IN284
Vedanthangal and Karikili Bird Sanctuary


Country/territory: India

IBA Criteria met: A1, A4iii (2004)
For more information about IBA criteria please click here

Area: 80 ha

Protection status:

Bombay Natural History Society
Most recent IBA monitoring assessment
Year of assessment Threat score (pressure) Condition score (state) Action score (response)
2003 very high not assessed not assessed
For more information about IBA monitoring please click here


Site description
The Vedanthangal (50 ha) and Karikili (30 ha) bird sanctuaries are located about 85 km southwest of Chennai, in Chengalpet district of Tamil Nadu. These are old water storage reservoirs for irrigation in the Chengalpet plains. They have also become important as breeding sites for large waterbirds. There are several much larger tanks (e.g. 350 ha Madurantakam Tank) in the surrounding plains, but these are generally less important from the wildlife point of view. Vedanthangal tank receives some water from Madurantakam tank through a link channel, but Karikili is wholly rainfed. Vedanthangal Bird Sanctuary is one of the oldest bird sanctuaries in south India. Documentary evidence of its existence is available from 1793. In 1798, the Collector of Chengalpet district issued a prohibitory order against shooting of birds in Vedanthangal. In 1858, a sub-magistrate revived the 1798 order as it had not been followed strictly. But only in 1936 did the Collector officially recognised Vedanthangal as a Sanctuary and sanction government funds towards its maintenance (Venkatraman 1996a). Vedanthangal has been visited by many ornithologists since the last 100 years. Hume and Oates (1889-1890), Bates (Bird Life in India 20-47), Whistler and Kinnear (1937) during their Vernay Scientific Survey, Sanjeeva Raj (1956) and Spillet (1966). Vedanthangal has been developed to enhance its value to wildlife; a number of elevated mud islands have been created and planted with trees to provide ideal nesting sites for herons, egrets and other colonial nesting birds. By contrast, Karikili Tank is undeveloped and remains in much the same condition as Vedanthangal was during the 1950s. Karikili is situated about 10 km from Vedanthangal, and is in fact two small tanks with a combined area of about 50 ha. Both tanks fill up during the northeast monsoon in October-November. In immediate vicinity of the tanks there are bare plains, paddy fields and scrub forest. During the monsoon, shallow pools are formed in many places, which provide additional foraging areas for water birds. The area has a tropical monsoon climate, with an average annual rainfall of about 1,000 mm, mostly during October-November (northeast monsoon). There are mainly common herbaceous plants in the marshy areas. In the late 1970s, the islands in Vedanthangal were replanted with Barringtonia acutangula to replenish the dead and dying trees. These trees are preferred for nesting by Spot-billed Pelican Pelecanus philippensis, Asian Openbill Anastomus oscitans and Black-headed or White Ibis Threskiornis melanocephala.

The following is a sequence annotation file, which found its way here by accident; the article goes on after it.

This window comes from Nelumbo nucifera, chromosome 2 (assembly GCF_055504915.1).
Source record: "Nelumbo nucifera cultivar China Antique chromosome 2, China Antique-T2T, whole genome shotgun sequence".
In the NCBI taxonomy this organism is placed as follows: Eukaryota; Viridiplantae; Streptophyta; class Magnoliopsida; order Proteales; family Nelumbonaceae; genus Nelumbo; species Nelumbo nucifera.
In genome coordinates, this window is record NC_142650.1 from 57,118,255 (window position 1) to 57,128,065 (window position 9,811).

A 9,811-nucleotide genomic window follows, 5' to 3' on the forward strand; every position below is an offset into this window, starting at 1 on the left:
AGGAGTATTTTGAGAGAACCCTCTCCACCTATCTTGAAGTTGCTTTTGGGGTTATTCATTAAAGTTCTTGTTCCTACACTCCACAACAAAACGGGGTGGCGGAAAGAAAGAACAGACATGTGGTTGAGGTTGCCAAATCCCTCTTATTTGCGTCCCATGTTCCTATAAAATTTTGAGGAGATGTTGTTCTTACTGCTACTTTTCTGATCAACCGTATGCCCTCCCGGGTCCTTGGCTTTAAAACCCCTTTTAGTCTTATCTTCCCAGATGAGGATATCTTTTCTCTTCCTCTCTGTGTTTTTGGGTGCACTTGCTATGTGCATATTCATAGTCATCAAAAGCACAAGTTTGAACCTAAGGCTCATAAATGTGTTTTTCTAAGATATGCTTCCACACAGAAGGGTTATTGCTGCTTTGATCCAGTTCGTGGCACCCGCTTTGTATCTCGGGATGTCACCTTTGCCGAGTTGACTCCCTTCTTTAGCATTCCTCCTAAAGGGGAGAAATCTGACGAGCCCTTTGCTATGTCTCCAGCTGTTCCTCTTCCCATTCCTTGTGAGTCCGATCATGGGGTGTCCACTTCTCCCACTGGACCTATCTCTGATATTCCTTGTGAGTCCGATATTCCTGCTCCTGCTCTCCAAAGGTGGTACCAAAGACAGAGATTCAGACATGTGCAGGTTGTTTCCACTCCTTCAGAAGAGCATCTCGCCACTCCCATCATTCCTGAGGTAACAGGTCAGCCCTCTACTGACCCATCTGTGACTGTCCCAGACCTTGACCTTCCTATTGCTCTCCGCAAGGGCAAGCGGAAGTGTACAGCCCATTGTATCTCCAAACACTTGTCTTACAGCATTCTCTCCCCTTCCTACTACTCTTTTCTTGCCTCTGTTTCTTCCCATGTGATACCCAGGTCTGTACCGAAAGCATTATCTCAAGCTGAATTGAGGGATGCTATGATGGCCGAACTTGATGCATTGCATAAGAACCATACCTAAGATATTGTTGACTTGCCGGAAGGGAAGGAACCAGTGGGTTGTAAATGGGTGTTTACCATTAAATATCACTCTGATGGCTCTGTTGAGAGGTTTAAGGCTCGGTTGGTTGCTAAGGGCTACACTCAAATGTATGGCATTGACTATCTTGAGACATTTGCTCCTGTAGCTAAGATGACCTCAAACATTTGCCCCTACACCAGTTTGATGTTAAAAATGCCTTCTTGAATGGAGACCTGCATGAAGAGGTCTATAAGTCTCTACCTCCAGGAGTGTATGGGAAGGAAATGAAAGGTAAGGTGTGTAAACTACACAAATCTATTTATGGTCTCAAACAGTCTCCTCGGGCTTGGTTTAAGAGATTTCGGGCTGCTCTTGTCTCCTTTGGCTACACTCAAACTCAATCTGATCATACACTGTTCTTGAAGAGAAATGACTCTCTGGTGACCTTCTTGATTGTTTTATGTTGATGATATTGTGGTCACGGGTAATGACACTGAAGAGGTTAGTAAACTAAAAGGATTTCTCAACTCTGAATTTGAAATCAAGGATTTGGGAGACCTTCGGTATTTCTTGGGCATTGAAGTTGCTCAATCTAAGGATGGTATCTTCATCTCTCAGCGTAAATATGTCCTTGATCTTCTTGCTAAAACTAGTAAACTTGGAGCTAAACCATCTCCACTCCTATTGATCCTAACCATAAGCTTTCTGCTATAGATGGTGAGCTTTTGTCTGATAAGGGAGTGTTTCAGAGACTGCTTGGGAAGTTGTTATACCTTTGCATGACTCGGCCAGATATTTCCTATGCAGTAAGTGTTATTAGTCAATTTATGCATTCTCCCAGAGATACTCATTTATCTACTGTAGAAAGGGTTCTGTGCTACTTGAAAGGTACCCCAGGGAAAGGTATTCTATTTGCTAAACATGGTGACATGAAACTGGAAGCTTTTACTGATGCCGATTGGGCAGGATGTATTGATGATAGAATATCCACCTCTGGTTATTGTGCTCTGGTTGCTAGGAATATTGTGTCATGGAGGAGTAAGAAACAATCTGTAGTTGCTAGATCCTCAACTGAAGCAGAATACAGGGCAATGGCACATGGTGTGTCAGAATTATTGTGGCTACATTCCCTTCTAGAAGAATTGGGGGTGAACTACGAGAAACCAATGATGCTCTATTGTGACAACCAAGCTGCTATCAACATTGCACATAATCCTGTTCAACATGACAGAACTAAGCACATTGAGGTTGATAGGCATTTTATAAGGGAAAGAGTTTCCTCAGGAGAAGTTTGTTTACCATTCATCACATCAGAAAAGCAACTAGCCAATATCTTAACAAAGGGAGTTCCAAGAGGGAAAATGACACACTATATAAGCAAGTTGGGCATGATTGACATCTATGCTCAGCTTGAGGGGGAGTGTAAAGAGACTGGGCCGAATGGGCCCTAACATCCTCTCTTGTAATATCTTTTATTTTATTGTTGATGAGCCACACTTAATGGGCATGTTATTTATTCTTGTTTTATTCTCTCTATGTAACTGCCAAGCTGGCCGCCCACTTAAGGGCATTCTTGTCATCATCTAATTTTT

Key biodiversity

AVIFAUNA: Vedanthangal and Karikili tanks satisfy IBA criteria A1 and A4iii and are treated as one IBA site due to their proximity. Both sites are used by a large number of waterbirds for nesting (Vedanthangal) and foraging (Karikili). An estimated 30,000 birds are present at Vedanthangal Tank during the breeding season. The main species at both the tanks are the Indian Cormorant Phalacrocorax fuscicollis, Little Cormorant Phalacrocorax niger, Darter Anhinga melanogaster, Black-crowned Night-Heron Nycticorax nycticorax, Cattle Egret Bubulcus ibis, Little Egret Egretta garzetta, Intermediate Egret Egretta intermedia, Grey Heron Ardea cinerea, Asian Openbill and Indian Pond Heron Ardeola grayii. A small number of Spot-billed Pelicans also visits both tanks. Pelicans breed occasionally in Vedanthangal, mainly on Barringtonia trees (Paulraj and Gunasekaran 1988, Venkatraman and Muthukrishan 1993). According to the booklet produced by the Department of Tourism, Government of Tamil Nadu, 15 species of storks, egrets and cormorants breed in Vedanthangal. The total number of bird species seen is about 115, mostly common species. These tanks are also important as roosting sites for many birds, especially Little Cormorant, outside the breeding season. Large numbers of migratory waterfowl are seen on passage and in winter, particularly the Northern Pintail Anas acuta, Garganey Anas querquedula, Northern Shoveller Anas clypeata, Black-winged Stilt Himantopus himantopus, and many shorebirds and terns, particularly Whiskered Tern Chlidonias hybrida. Santharam (1999) has seen the globally threatened Greater Spotted Eagle Aquila clanga in 1996 in Vedanthangal. This site is selected as an IBA mainly because of the occurrence and occasional breeding of the globally threatened Spot-billed Pelican, and other Near Threatened species and presence of more than 30,000 waterfowl during winter.

OTHER KEY FAUNA: There is no large wild mammal of conservation concern in these sanctuaries as they are surrounded by human habitations and agricultural fields.


Recommended citation
BirdLife International (2020) Important Bird Areas factsheet: Vedanthangal and Karikili Bird Sanctuary. Downloaded from http://www.birdlife.org on 15/07/2020.